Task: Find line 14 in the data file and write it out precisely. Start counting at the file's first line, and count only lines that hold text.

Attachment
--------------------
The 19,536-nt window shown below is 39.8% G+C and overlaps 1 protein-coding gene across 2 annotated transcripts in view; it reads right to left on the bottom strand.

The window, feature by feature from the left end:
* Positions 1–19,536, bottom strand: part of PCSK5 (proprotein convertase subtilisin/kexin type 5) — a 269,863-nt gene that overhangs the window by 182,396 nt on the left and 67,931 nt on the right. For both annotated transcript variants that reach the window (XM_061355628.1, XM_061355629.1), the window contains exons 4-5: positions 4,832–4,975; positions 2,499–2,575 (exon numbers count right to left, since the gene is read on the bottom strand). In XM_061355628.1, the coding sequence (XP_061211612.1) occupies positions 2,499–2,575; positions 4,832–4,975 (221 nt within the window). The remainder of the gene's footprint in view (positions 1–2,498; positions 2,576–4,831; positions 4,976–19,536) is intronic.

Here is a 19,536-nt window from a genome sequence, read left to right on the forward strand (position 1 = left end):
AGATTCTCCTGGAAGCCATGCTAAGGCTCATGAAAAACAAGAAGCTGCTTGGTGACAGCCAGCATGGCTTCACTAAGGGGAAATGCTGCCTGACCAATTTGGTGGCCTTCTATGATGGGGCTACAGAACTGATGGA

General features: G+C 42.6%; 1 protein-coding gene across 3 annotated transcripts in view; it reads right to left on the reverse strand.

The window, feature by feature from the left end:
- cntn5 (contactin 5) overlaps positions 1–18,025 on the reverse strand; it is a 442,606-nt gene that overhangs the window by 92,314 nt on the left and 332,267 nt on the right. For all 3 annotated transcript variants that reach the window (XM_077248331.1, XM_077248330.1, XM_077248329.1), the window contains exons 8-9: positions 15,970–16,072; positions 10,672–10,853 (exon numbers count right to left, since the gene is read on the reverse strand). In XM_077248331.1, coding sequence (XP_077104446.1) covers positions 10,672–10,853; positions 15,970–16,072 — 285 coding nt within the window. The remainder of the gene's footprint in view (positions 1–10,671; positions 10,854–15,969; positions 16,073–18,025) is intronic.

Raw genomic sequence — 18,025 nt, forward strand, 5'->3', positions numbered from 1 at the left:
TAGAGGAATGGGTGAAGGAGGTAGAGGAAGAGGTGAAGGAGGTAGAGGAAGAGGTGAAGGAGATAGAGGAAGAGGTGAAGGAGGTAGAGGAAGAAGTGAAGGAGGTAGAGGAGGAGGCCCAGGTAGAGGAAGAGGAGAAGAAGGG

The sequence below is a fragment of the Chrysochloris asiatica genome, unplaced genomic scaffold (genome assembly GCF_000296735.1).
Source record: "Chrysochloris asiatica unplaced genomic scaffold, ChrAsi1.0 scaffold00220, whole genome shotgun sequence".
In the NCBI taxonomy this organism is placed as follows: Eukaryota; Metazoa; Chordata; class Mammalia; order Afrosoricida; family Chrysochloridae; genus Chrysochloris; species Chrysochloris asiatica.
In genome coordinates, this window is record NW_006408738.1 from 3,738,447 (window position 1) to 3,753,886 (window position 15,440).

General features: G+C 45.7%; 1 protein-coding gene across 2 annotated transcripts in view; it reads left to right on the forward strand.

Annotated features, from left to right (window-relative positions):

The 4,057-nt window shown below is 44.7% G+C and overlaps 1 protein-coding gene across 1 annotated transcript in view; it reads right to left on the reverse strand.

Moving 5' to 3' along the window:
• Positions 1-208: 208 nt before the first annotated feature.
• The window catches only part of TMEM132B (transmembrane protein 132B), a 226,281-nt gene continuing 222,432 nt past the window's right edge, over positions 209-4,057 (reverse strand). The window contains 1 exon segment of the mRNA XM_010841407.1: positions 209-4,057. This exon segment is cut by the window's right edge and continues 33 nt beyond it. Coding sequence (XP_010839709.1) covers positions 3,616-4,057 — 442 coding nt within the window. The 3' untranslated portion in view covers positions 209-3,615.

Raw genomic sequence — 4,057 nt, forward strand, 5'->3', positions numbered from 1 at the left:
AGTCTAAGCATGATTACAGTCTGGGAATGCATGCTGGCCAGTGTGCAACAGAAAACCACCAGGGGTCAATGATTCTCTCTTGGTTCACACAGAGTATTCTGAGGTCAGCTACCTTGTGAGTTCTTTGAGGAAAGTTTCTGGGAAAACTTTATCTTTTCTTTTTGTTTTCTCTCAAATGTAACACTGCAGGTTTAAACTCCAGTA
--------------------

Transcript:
In genome coordinates, this window is record NW_006408738.1 from 3,738,447 (window position 1) to 3,753,886 (window position 15,440).